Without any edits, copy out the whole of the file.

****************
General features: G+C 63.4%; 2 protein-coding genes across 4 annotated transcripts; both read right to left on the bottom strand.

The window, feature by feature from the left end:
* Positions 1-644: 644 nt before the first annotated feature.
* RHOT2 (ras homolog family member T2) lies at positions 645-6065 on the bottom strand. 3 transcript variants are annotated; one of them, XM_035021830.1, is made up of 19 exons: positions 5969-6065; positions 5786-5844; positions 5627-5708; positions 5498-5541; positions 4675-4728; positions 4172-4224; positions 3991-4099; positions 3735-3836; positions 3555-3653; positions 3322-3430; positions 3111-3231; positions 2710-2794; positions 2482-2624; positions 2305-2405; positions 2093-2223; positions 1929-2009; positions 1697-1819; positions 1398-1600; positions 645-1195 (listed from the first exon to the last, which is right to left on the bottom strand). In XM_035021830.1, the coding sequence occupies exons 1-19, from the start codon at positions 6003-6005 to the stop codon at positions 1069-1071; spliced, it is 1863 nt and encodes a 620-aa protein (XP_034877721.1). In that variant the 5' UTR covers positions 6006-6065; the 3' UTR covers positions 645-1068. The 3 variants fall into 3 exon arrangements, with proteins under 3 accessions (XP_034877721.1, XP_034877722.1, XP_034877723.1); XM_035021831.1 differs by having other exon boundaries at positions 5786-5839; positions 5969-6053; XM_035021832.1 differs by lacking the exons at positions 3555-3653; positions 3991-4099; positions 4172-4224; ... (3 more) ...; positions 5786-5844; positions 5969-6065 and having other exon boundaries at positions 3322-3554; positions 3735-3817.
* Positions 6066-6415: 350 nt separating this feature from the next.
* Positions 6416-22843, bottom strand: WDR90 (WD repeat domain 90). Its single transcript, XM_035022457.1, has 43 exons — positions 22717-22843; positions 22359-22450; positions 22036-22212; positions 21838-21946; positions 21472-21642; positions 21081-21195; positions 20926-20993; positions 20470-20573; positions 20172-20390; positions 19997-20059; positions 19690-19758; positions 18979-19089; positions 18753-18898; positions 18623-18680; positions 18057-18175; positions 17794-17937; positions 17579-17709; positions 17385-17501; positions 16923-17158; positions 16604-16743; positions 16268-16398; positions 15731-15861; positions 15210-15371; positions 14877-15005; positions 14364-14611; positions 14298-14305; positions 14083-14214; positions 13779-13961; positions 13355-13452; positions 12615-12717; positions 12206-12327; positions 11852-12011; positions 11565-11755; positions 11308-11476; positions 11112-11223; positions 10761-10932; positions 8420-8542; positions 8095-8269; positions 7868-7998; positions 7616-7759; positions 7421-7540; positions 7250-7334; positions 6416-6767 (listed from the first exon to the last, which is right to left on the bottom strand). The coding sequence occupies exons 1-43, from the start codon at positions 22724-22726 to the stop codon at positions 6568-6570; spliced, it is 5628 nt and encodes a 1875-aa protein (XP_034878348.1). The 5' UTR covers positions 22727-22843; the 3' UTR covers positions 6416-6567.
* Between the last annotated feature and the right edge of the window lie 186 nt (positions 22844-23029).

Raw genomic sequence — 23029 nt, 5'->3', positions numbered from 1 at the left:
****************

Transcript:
General features: G+C 63.4%; 2 protein-coding genes across 4 annotated transcripts; both read right to left on the bottom strand.

The window, feature by feature from the left end:
* Positions 1-644: 644 nt before the first annotated feature.
* RHOT2 (ras homolog family member T2) lies at positions 645-6065 on the bottom strand. 3 transcript variants are annotated; one of them, XM_035021830.1, is made up of 19 exons: positions 5969-6065; positions 5786-5844; positions 5627-5708; positions 5498-5541; positions 4675-4728; positions 4172-4224; positions 3991-4099; positions 3735-3836; positions 3555-3653; positions 3322-3430; positions 3111-3231; positions 2710-2794; positions 2482-2624; positions 2305-2405; positions 2093-2223; positions 1929-2009; positions 1697-1819; positions 1398-1600; positions 645-1195 (listed from the first exon to the last, which is right to left on the bottom strand). In XM_035021830.1, the coding sequence occupies exons 1-19, from the start codon at positions 6003-6005 to the stop codon at positions 1069-1071; spliced, it is 1863 nt and encodes a 620-aa protein (XP_034877721.1). In that variant the 5' UTR covers positions 6006-6065; the 3' UTR covers positions 645-1068. The 3 variants fall into 3 exon arrangements, with proteins under 3 accessions (XP_034877721.1, XP_034877722.1, XP_034877723.1); XM_035021831.1 differs by having other exon boundaries at positions 5786-5839; positions 5969-6053; XM_035021832.1 differs by lacking the exons at positions 3555-3653; positions 3991-4099; positions 4172-4224; ... (3 more) ...; positions 5786-5844; positions 5969-6065 and having other exon boundaries at positions 3322-3554; positions 3735-3817.
* Positions 6066-6415: 350 nt separating this feature from the next.
* Positions 6416-22843, bottom strand: WDR90 (WD repeat domain 90). Its single transcript, XM_035022457.1, has 43 exons — positions 22717-22843; positions 22359-22450; positions 22036-22212; positions 21838-21946; positions 21472-21642; positions 21081-21195; positions 20926-20993; positions 20470-20573; positions 20172-20390; positions 19997-20059; positions 19690-19758; positions 18979-19089; positions 18753-18898; positions 18623-18680; positions 18057-18175; positions 17794-17937; positions 17579-17709; positions 17385-17501; positions 16923-17158; positions 16604-16743; positions 16268-16398; positions 15731-15861; positions 15210-15371; positions 14877-15005; positions 14364-14611; positions 14298-14305; positions 14083-14214; positions 13779-13961; positions 13355-13452; positions 12615-12717; positions 12206-12327; positions 11852-12011; positions 11565-11755; positions 11308-11476; positions 11112-11223; positions 10761-10932; positions 8420-8542; positions 8095-8269; positions 7868-7998; positions 7616-7759; positions 7421-7540; positions 7250-7334; positions 6416-6767 (listed from the first exon to the last, which is right to left on the bottom strand). The coding sequence occupies exons 1-43, from the start codon at positions 22724-22726 to the stop codon at positions 6568-6570; spliced, it is 5628 nt and encodes a 1875-aa protein (XP_034878348.1). The 5' UTR covers positions 22727-22843; the 3' UTR covers positions 6416-6567.
* Between the last annotated feature and the right edge of the window lie 186 nt (positions 22844-23029).

Raw genomic sequence — 23029 nt, 5'->3', positions numbered from 1 at the left: